When you smoke marijuana, decarboxylation occurs when the plant-matter is burned. But to incorporate that same marijuana into your favorite recipe, you need to apply heat without destroying the cannabis. That’s where your oven comes in. Here’s a simple process for decarboxylating your weed.
- Preheat oven to 240 degrees Fahrenheit or 115 degrees Celsius. Keep in mind that the boiling point for THC is 314 degrees Fahrenheit and that using temperatures that high can ruin your bud. Oven temperatures can vary quite a bit, so if you have access to an oven thermometer, use it to find the true inside temperature.
- Break, tear, or grind the weed into small pieces, making sure not to overlap on the pan.
- Cook for 30-40 minutes or until golden brown.
- Remove pan from oven and allow to cool.
- Place toasted weed in a food processor and grind until coarse.
After that, you’re free to add a dash of cannabis to your favorite recipes.
Edibles vs. Smoking: Dosing Differences
As you learned above (or have experienced for yourself), when you smoke cannabis, the effects are almost instantaneous and can reach their peak in a matter of minutes. This immediate feedback gives you more control over the dosage, the high, and the overall experience. If you don’t feel enough, you can take another hit or two. If you feel too much, you can stop and let the effects pass. That makes figuring out the right dosage a much easier task.
Edibles, on the other hand, can be almost impossible to figure out. It all goes back to how the THC gets into your system. Metabolism and digestion are unique to each individual—some are fast, some are slow, and some are in between. There’s nothing wrong with any of those, it just means that you may process the THC at a different rate than your friend. She may feel the effects after an hour, while it may take you two hours to experience the high. It’s this delay between individuals, and the relatively long onset of effects, that causes the problem.
Those consuming marijuana in edibles may get impatient and think that ingesting more will speed things up. Unfortunately, that’s not how it works and is only a recipe for a bad trip. When the high does finally occur, it can be overwhelming and can turn people off from edibles forever. And that’s a shame because edibles done right can be an effective way to get the THC or CBD that you need.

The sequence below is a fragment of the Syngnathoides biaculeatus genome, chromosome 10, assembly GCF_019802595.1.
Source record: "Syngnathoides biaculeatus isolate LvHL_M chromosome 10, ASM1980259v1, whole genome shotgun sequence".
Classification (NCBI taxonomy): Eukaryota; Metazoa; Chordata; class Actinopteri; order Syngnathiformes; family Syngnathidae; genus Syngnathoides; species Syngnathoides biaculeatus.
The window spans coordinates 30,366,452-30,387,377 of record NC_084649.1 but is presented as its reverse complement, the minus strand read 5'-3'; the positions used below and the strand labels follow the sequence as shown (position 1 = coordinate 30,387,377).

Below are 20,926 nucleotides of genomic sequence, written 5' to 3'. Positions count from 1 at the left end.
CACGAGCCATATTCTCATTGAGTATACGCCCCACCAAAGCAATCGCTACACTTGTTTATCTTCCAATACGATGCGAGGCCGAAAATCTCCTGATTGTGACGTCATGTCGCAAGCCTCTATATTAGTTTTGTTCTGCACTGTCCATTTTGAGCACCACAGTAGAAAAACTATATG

The Best Approach To Edibles
The best approach to edibles is to start small and take it slow. If you need a number, we recommend 0.001 grams (or 1 milligram) as the starting point for your experiments. If you don’t feel any effects at 0.001 grams on Wednesday, try again on Thursday at 0.002 grams.
Don’t increase your dosage amount too quickly or you could go from feeling nothing (or little) to feeling too much. Remember: it’s the trip, not the destination. Enjoy the ride (the process of experimentation) instead of rushing headlong into an unenjoyable high.
The Benefits Of Edibles vs. Smoking
Both edibles and smoking have their own unique benefits. We can’t list them all, but here are a few of each.
- Discreet—No one has to know that the oil you drizzle on your salad at lunch is going to have you high as a kite a few hours later.
- Healthy—Consuming your cannabis in edible form is healthier than inhaling smoke into your lungs.
- Long-lasting—The effects of an edible cannabis snack can last you all day.
- No equipment necessary—Once you’ve whipped up your favorite cannabis treat, there’s no need for other equipment, like bongs, dab rigs, or lighters.
- Fun—Smoking marijuana can be an event in itself, even without the associated high.
- Social—There’s nothing quite like gathering a bunch of friends and passing around a doobie.
- Fast—If you’ve only got a couple of hours and then it’s back to work, smoking is the go-to choice. The effects wear off completely in just a few hours.
Edibles vs. Smoking: Which One Is Right For You?
The debate about edibles vs. smoking is a very personal one. Each individual is going to have their own opinion. The bottom line is that there’s no way to know which one you prefer without trying them both.
If you’ve done nothing but smoke marijuana, it’s probably time to give edibles a try. Similarly, if you’ve only experienced an edible high, why not try smoking, or dabbing, or vaping to see if you like it? If you don’t, you can always go back to edibles.